First The Leaf !!

Time to  put down a leaf

………….and WAIT,  like an expecting parent!

Very simple to do. The same rules apply whether you are starting with a leaf, a sucker or a beheaded crown.

Here a 3oz solo cup  illustrates  the principle, the size container is up to you.

View cut away cup leafMost will start with a leaf. Trim the stem to length (you decide) cutting at a slight angle.

Set in cup on top of moist (about wrung out dishcloth feel)medium. Push firmly into medium but not deep.

Some growers cut the large top off the leaf, it makes the cup easier to handle and doesn’t hurt the leaf. I have put the cut top into another cup and got babies.

A sucker is handled the same way. Set the sucker (remember, it has 3 leaves) on top of the medium push firmly, but don’t bury the bottom.

Put the prepared container in something that will conserve moisture. A plastic baggy is great for single pots. I use an alum baking pan with clear cover to hold a lot of pots. Use your imagination to make a little greenhouse for your maternity ward.

in about 30 days,

Roots will develop.  During the next 30 days you should begin to see tiny baby plants develop on the end of the mother leaf.    These are “rabbit ears”.

In about 90 days

(remember the rule of 3? (30 days x 3) you will have babies who have some leaves at least the size of a dime. Each is ready to go into its own In 3 monthspot.

These are part of a group of leaves that I put down 3 months earlier,

On some of  these I have left each  attached to Mama); if I wanted more babies I would just take Mama away so I could put her back in a nursery cup to re-root and produce more little ones.

The mix will be kept about the moisture level of a wrung out wash cloth.  They will be feed a very weak fertilizer according to the program I have decide to follow.  Using a plastic cover over the plants makes maintenance simpler.

about 5 months

The babies are now about 5 months old.
There were different varieties in this batch which accounts for the 5 months oldvarious size plants. Even now I am trying to encourage the single round shape that the large plants will be groomed to.   
Continue the feeding program with weak fertilizer.  The stems are relatively short and the leaves have a nice color (most of these are variegated).

Within a Year

Optimara Little Inca

 Originally published in a Facebook Group  – The Plants Exchange.   All photographs property of the author

Patience Is A Virtue I lack !!

What a surprise to learn  many African Violets hobbyist are just like me!!  Our interest in the lovely plant goes  back  many years, we grew so many pots of violets it became an overwhelming task; plants, pots, light units were all stored away.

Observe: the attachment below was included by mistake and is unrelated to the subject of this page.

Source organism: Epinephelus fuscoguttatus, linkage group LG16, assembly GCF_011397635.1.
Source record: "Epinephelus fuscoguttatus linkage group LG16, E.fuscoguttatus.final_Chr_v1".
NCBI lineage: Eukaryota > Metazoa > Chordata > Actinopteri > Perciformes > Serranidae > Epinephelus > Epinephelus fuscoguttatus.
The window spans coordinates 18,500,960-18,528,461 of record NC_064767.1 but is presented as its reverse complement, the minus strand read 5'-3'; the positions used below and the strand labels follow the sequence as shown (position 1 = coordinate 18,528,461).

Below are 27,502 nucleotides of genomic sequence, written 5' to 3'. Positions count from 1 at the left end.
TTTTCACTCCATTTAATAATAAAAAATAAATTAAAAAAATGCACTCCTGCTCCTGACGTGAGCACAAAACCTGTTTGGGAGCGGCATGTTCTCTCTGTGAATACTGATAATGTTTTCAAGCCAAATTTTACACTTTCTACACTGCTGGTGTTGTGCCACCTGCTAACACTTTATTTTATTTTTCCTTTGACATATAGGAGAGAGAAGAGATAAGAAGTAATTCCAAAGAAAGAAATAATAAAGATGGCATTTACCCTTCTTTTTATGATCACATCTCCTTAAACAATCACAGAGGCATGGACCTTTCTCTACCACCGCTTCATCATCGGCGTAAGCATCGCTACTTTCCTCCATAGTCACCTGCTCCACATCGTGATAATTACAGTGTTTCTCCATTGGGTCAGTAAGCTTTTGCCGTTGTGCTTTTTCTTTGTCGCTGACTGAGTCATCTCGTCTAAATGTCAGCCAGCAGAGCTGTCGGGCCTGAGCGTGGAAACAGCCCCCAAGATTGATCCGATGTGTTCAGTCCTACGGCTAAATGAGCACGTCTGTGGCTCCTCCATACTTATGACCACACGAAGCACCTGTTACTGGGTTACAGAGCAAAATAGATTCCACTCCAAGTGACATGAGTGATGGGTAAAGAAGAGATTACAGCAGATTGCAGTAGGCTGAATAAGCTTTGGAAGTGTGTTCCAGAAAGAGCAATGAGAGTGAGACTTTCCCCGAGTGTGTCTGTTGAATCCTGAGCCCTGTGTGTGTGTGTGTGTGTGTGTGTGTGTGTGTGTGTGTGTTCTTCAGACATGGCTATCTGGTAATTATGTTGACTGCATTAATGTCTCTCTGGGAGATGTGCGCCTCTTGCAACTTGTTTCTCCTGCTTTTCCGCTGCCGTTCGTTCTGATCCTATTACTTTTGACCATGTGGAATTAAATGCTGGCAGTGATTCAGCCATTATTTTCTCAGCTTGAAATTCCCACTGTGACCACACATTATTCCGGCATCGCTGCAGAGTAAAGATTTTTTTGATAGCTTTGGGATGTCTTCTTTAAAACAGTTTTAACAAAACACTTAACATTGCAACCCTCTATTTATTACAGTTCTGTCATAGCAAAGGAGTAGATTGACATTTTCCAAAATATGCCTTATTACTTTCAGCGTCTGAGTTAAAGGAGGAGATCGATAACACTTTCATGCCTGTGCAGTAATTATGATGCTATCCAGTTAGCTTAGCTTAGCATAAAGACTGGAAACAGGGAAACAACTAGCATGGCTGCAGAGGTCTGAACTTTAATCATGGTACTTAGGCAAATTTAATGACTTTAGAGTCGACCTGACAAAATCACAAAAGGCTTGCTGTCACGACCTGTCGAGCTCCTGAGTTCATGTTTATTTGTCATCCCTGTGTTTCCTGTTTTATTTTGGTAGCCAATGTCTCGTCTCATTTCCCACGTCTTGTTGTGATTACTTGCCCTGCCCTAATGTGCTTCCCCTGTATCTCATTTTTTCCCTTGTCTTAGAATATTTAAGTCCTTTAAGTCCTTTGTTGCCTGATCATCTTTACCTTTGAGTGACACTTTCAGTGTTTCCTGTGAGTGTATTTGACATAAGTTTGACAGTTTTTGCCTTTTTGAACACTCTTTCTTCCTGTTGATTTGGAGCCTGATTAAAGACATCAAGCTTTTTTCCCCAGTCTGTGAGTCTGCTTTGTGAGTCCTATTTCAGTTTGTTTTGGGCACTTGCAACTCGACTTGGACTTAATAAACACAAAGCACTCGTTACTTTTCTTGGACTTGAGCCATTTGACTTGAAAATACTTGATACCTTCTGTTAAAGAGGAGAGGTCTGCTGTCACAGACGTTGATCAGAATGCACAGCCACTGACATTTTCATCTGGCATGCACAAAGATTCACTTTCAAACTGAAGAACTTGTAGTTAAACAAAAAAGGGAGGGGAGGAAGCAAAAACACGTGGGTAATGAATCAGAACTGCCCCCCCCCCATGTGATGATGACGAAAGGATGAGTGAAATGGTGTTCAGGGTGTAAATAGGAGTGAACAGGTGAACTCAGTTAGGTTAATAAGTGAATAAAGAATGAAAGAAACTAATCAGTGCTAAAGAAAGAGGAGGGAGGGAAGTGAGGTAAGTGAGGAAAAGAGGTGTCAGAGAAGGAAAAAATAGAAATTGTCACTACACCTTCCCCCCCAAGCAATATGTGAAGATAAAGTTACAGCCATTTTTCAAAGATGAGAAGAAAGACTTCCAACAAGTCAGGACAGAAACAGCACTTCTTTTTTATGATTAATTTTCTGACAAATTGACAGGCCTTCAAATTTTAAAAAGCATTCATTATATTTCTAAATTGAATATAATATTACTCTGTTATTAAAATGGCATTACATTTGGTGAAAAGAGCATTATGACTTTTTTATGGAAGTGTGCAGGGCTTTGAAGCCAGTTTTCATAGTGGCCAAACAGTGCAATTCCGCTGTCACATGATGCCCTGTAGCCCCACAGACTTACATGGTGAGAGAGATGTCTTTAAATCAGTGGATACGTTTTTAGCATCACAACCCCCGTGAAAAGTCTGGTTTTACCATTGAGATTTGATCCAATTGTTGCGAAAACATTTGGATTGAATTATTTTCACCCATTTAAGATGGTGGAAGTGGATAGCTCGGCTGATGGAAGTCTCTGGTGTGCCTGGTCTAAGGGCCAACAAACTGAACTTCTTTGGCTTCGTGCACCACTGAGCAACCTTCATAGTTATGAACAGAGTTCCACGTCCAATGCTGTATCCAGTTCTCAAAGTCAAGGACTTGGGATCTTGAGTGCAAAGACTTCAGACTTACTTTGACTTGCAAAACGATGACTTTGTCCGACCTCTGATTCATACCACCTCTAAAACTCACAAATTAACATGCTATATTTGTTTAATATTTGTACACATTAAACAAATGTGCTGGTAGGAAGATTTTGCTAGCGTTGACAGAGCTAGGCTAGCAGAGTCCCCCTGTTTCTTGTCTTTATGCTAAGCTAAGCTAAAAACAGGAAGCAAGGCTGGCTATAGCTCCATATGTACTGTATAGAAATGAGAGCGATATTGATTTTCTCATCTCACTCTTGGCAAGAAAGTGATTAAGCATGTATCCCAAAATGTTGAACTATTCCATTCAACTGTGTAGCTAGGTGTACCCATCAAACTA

“Never again!” was the silent resolve until one day…………………..not sure exactly what happened but the bug bit hard!!

Out comes the “violet stuff” that has been packed away.   Tighten’ them shelves, wash  dem pots, trek to the garden center for the prepared mix and some extra perlite!  There is so much to do.

Oh why did I sell all my African Violetmagazines on ebay?  Wonder how much has changed in the past few years?  Are my favorite hybridizers still hard at work?   Gotta’ rejoin AVSA.

Hey, I don’t have to wait for the catalogs now!  Just go online and WOW!! (the pictured plants are gorgeous) I can not believe how the cost of things has changed!!   Leaves used to be 50 cents,  plants  $2 for the  really special ones, shipping cost was negligible!!

Yep, times  and prices have changed, but already I feel that old anticipation  to see a gorgeous 8 inch semi-mini  with a gleaming crown of beautiful flowers.

Not mine, but I can dream

Color is great, but no ordinary NOID (no name) this time round..No sir, my green darlings will have registered  names.  Since there are no growers or clubs with which I can associate, the required cash outlay demands that I start with a couple of small registered starter plants and an assortment of 20 pedigreed leaves from a dealer I recognized off ebay.

Leaves arrive and are promptly prepared

The assortment of leaves arrive on one of the hottest days of summer, with baited breath I open the box, expecting to see mush.    Low and behold, I pour out 21 packs (got a bonus) of  fresh, crisp leaves….all labeled!   I am on my way!!

Most of the afternoon is spent carefully labeling containers; putting down those precious beginnings of a new collection.   Finally,  they are snuggling in the nursery;  soon there will be babies to share, blooming plants to admire! I dream!

I wait, and I wait!  Why don’t I see little ears on those mother leaves?   I wait some more!

I have got to see some color; in desperation, I go to a home improvement store  to find a couple of blooming Optimara violets (NOID).     I wait.

It took forever, but one day there is  a little ear on one leaf!!!  Everyday the trays are examined, one by one babies appear.   Then I wait!

Will those baby leaves ever get to the size of a nickel (or even a dime)?   I wait impatiently!

Memories of  good experience in the past always speed events of the good old days.  With violets, it is no different.

When separating  babies this past week, and revisiting records on the mother leaves, the realization hit.   These little treasures are right on schedule!

The separated treasures  are right on schedule!

The separation of clumps is taking place EXACTLY three months to the day of the original putting down of leaves.

A  reasonable schedule of development is: roots  during first month, ears during the second  month, by the end of three months there should be enough growth for the babies to be separated from Mom.